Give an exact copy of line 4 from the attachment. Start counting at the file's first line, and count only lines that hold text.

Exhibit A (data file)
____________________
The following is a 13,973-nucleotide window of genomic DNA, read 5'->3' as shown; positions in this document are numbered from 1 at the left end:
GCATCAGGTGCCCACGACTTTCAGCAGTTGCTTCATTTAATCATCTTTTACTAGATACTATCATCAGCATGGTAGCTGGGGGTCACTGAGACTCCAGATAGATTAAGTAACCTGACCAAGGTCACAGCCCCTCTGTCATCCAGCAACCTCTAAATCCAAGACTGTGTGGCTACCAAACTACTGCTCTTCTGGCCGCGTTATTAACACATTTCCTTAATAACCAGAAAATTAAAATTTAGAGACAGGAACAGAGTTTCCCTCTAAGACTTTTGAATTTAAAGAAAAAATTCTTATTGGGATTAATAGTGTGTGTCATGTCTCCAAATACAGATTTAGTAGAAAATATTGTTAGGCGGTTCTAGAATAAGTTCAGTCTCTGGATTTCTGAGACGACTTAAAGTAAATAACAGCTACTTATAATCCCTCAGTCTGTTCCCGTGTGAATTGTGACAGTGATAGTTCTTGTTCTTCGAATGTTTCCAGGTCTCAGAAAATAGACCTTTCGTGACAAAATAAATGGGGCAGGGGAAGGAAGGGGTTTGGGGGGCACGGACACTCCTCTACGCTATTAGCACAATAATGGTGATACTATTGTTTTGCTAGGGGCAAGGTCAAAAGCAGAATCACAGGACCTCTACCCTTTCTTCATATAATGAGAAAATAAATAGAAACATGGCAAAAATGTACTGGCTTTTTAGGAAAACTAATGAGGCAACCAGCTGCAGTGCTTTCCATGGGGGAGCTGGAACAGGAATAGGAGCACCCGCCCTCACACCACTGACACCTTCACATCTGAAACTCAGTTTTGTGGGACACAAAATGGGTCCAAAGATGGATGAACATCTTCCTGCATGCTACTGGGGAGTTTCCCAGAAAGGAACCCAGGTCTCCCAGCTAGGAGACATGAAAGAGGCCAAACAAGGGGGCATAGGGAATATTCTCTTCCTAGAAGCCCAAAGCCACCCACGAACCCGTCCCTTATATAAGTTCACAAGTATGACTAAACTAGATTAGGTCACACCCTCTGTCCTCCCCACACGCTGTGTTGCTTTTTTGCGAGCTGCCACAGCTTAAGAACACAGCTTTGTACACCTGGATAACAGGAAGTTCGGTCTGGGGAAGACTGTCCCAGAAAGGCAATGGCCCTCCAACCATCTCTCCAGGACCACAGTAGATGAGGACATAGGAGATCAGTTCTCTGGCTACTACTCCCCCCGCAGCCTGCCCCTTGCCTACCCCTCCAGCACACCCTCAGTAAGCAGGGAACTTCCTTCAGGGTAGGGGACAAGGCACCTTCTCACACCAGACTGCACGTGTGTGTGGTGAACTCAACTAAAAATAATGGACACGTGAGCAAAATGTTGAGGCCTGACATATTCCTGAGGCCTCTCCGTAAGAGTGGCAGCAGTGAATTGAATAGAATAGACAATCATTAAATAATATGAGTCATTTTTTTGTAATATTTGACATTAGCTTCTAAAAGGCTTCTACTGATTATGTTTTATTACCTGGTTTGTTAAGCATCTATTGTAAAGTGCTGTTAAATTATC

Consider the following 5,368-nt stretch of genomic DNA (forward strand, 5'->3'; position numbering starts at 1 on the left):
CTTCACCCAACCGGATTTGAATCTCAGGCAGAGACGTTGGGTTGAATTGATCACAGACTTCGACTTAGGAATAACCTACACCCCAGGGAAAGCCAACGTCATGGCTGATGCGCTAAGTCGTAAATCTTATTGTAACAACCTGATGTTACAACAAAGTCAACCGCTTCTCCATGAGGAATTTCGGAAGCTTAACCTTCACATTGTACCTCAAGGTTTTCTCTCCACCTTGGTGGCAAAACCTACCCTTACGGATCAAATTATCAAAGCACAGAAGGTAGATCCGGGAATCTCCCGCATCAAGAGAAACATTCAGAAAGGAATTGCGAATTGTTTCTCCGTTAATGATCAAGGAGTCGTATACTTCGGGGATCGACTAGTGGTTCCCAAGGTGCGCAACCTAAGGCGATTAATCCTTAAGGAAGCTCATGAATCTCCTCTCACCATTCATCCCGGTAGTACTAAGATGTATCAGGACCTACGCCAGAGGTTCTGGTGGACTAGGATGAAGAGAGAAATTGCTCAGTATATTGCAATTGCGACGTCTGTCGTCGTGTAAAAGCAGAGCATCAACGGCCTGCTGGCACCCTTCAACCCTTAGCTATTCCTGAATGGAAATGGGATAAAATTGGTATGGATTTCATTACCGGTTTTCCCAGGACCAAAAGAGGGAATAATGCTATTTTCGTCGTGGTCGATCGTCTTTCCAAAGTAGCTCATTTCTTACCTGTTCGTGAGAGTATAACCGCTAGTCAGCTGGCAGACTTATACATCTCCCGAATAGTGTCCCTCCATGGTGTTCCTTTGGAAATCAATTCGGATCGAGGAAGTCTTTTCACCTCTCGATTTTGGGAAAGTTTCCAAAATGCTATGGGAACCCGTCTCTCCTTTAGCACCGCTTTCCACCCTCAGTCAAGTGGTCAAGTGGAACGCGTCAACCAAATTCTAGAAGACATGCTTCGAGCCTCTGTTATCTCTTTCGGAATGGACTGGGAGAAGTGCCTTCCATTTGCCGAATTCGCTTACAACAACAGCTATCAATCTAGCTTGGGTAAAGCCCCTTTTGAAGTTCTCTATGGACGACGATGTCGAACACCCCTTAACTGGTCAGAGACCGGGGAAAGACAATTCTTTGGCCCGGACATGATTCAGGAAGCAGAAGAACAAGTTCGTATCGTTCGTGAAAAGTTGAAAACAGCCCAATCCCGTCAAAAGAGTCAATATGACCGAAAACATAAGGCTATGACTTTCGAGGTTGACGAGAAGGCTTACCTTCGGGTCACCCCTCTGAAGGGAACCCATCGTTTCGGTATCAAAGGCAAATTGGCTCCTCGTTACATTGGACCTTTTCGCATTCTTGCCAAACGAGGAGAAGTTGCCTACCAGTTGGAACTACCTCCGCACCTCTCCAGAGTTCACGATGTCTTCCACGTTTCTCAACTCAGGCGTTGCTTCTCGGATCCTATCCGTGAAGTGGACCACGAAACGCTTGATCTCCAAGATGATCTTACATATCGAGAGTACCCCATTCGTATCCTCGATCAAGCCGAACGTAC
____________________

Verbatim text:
CTTCACCCAACCGGATTTGAATCTCAGGCAGAGACGTTGGGTTGAATTGATCACAGACTTCGACTTAGGAATAACCTACACCCCAGGGAAAGCCAACGTCATGGCTGATGCGCTAAGTCGTAAATCTTATTGTAACAACCTGATGTTACAACAAAGTCAACCGCTTCTCCATGAGGAATTTCGGAAGCTTAACCTTCACATTGTACCTCAAGGTTTTCTCTCCACCTTGGTGGCAAAACCTACCCTTACGGATCAAATTATCAAAGCACAGAAGGTAGATCCGGGAATCTCCCGCATCAAGAGAAACATTCAGAAAGGAATTGCGAATTGTTTCTCCGTTAATGATCAAGGAGTCGTATACTTCGGGGATCGACTAGTGGTTCCCAAGGTGCGCAACCTAAGGCGATTAATCCTTAAGGAAGCTCATGAATCTCCTCTCACCATTCATCCCGGTAGTACTAAGATGTATCAGGACCTACGCCAGAGGTTCTGGTGGACTAGGATGAAGAGAGAAATTGCTCAGTATATTGCAATTGCGACGTCTGTCGTCGTGTAAAAGCAGAGCATCAACGGCCTGCTGGCACCCTTCAACCCTTAGCTATTCCTGAATGGAAATGGGATAAAATTGGTATGGATTTCATTACCGGTTTTCCCAGGACCAAAAGAGGGAATAATGCTATTTTCGTCGTGGTCGATCGTCTTTCCAAAGTAGCTCATTTCTTACCTGTTCGTGAGAGTATAACCGCTAGTCAGCTGGCAGACTTATACATCTCCCGAATAGTGTCCCTCCATGGTGTTCCTTTGGAAATCAATTCGGATCGAGGAAGTCTTTTCACCTCTCGATTTTGGGAAAGTTTCCAAAATGCTATGGGAACCCGTCTCTCCTTTAGCACCGCTTTCCACCCTCAGTCAAGTGGTCAAGTGGAACGCGTCAACCAAATTCTAGAAGACATGCTTCGAGCCTCTGTTATCTCTTTCGGAATGGACTGGGAGAAGTGCCTTCCATTTGCCGAATTCGCTTACAACAACAGCTATCAATCTAGCTTGGGTAAAGCCCCTTTTGAAGTTCTCTATGGACGACGATGTCGAACACCCCTTAACTGGTCAGAGACCGGGGAAAGACAATTCTTTGGCCCGGACATGATTCAGGAAGCAGAAGAACAAGTTCGTATCGTTCGTGAAAAGTTGAAAACAGCCCAATCCCGTCAAAAGAGTCAATATGACCGAAAACATAAGGCTATGACTTTCGAGGTTGACGAGAAGGCTTACCTTCGGGTCACCCCTCTGAAGGGAACCCATCGTTTCGGTATCAAAGGCAAATTGGCTCCTCGTTACATTGGACCTTTTCGCATTCTTGCCAAACGAGGAGAAGTTGCCTACCAGTTGGAACTACCTCCGCACCTCTCCAGAGTTCACGATGTCTTCCACGTTTCTCAACTCAGGCGTTGCTTCTCGGATCCTATCCGTGAAGTGGACCACGAAACGCTTGATCTCCAAGATGATCTTACATATCGAGAGTACCCCATTCGTATCCTCGATCAAGCCGAACGTAC